Renovations and Extensions Design and Planning

Do you need to add on in order to keep up with your family’s growing needs? Renovating or adding onto your home is very common, but planning a renovation can be a little bit more complicated than designing a new home. Knowing what you want and being able to ask yourself the proper questions will help the process run more smoothly.

Designing a renovation.

Designing a renovation involved more than knocking out a wall or adding onto the back yard. Just as with a new home design, planning for a renovation requires a consideration of:

  • what features you want to add on
  • arranged those features in relation to your existing floor plan
  • and their required dimensions.

Prioritize the features that you intend to add and make certain that the space for those features is provided for first. Once you’re happy with your primary features, arrange the other features around them.

Removing walls.

Before knocking out an interior or exterior wall, you need to know everything there is to know about that wall before you even begin the process. What is inside, above or on the other side of the wall you plan to remove will require some special considerations. Here are the questions that you need to ask yourself before you plan to remove a wall or feature:

  • What is inside the wall? Hidden electrical, plumbing and other mechanical chases could be located inside the wall that you’re planning to remove and you will need to plan for their relocation.
  • Is the wall load bearing or non-load bearing? In many cases, the wall that you are planning to remove helps to hold up the structure, whether another floor or a roof. It is essential that proper support is given for the structural members that are using the wall for support to be considered and planned for, so that you don’t cause your house to collapse.
  • What is outside the wall? If you’re looking at removing an exterior wall, you will need to consider what is on the outside of the wall, such as electrical disconnects, air conditioner condensers, fences and other structures that might need to be relocated. Consideration for their relocation needs to be put into your design as well.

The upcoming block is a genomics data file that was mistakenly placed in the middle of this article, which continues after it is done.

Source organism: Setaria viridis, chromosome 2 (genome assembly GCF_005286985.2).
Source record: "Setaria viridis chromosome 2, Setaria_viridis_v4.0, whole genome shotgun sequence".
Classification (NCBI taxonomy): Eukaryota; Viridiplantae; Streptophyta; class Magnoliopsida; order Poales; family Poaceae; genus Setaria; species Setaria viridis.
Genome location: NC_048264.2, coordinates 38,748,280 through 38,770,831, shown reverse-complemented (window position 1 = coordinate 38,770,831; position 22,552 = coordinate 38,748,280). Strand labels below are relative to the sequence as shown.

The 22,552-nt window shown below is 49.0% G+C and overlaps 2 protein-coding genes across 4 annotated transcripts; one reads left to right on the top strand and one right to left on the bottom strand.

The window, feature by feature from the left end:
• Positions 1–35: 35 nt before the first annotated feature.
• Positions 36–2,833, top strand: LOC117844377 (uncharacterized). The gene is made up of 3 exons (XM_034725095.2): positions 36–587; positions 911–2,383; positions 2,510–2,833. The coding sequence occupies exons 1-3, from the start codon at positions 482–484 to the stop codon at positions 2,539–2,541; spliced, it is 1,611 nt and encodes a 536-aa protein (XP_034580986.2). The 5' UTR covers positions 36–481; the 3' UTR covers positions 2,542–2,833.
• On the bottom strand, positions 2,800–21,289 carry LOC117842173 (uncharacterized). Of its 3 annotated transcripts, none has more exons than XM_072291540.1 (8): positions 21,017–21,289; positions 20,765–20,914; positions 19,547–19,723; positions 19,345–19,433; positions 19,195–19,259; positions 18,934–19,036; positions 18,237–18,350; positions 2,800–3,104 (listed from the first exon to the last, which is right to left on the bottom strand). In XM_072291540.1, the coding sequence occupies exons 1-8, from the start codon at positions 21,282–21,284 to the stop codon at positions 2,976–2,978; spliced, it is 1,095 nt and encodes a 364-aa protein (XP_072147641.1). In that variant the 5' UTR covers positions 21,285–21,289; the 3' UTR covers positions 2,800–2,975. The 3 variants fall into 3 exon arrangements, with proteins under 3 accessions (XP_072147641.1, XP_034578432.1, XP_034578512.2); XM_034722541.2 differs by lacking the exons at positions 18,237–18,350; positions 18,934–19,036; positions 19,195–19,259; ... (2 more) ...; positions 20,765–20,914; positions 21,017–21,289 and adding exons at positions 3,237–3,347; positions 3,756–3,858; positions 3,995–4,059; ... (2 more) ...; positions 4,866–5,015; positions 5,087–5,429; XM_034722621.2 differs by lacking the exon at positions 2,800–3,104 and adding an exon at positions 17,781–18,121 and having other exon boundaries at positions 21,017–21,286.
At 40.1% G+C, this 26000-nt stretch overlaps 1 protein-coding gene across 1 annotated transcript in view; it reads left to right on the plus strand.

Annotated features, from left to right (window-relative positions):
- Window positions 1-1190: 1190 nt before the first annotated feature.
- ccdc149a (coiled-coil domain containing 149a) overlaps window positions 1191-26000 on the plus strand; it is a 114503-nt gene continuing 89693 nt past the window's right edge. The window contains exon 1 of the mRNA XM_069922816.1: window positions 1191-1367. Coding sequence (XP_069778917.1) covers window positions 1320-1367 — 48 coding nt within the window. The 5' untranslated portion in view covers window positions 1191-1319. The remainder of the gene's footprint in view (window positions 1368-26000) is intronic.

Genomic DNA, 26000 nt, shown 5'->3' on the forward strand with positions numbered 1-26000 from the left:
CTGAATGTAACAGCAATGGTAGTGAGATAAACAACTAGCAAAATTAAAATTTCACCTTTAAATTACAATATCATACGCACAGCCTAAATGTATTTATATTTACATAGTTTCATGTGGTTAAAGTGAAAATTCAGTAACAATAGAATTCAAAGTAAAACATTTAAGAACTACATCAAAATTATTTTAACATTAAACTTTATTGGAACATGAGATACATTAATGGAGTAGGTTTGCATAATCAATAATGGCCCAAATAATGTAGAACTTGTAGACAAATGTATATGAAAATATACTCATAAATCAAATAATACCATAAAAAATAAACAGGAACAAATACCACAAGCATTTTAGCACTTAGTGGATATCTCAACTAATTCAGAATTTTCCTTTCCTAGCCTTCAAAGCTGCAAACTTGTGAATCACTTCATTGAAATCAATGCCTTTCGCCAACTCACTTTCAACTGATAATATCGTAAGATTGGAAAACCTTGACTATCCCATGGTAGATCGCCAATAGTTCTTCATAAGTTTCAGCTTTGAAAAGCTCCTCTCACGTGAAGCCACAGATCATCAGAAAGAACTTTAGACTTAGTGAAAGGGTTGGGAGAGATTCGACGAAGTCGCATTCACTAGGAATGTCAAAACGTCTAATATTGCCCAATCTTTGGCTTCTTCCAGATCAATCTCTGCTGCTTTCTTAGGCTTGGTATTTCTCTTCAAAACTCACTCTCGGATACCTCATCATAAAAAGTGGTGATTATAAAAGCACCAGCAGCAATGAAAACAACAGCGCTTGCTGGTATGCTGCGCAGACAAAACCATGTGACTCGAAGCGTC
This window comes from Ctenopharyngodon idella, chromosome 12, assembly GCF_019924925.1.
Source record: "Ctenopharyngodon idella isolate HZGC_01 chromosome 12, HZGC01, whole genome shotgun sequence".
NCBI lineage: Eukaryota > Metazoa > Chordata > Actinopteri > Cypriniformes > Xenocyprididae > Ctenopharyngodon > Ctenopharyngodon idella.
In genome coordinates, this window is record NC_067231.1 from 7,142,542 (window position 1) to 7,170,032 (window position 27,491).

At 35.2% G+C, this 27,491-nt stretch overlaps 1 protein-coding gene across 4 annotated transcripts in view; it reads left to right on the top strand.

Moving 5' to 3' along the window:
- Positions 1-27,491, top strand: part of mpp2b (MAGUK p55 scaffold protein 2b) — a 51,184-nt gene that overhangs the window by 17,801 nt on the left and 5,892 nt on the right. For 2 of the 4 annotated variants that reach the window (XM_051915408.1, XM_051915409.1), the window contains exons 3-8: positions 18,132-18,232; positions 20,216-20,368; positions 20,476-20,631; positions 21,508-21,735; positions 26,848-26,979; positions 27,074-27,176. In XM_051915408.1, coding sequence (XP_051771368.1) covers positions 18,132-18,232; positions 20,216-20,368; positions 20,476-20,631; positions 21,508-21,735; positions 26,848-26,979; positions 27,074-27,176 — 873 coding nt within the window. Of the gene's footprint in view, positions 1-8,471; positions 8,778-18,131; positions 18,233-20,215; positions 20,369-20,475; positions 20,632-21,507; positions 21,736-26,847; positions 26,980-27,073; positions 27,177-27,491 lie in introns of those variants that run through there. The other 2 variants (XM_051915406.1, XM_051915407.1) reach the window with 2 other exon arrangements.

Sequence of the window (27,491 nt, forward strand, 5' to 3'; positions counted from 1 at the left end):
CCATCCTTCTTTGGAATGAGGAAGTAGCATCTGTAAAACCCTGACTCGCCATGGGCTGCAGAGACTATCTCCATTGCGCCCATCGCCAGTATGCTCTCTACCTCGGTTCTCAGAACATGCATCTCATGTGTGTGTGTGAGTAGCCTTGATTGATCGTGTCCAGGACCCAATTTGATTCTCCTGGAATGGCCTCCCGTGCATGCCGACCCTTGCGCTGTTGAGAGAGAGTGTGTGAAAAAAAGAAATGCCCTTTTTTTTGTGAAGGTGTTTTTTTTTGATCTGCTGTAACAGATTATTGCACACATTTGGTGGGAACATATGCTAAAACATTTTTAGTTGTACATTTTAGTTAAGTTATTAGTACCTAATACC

It is much better to know what you’re getting yourself into during the planning stage and account for every possible consideration instead of having to deal with a surprise, which often times ends up costing you more than you had originally planned to spend.

Exterior Additions

When planning an exterior addition, you need to consider all of the above questions as you put together your design, but you will also need to ask yourself several more questions that are unique to what is required to add on and integrate that addition into your existing structure.

  • Are there any underground utility lines in the area where you plan to build your addition? Gas lines, sewer lines, electrical lines and automatic sprinkler lines need to be accounted for and their relocation needs to be added into your design.
  • How do you plan to tie into your existing roof? Sometimes the most challenging part of an addition is dealing with how it will tie into your existing roof or wall while making certain you don’t cause any leaks.
  • How will you get water away from your new addition? Providing for proper drainage so that you don’t create a leaking or flooding problem has to be considered.
  • What and where are my property setback lines? Most local building codes have front yard, side yard and back yard setback dimensions, which prohibit you from building a certain distance from the property between public access and your neighbour’s property line. You will need to know those dimensions as you plan to make sure that your addition fits within those lines.

Consulting a professional

If you’re unable to answer any of the above questions adequately or simply can’t seem to make what you need come together the way you want it, a professional designer or builder will probably save you both money and headaches down the road. Besides being able to help you with the design, they can give you advice on local building codes and even help you in the process of applying for a variance when special circumstances require it.


Keeping up with your family’s growing needs often requires an addition or renovation of your existing home. Though it’s a little trickier to plan for and design, if you ask yourself the right questions and/or consult the right professionals to help you, you can provide the necessary, extra space that you need.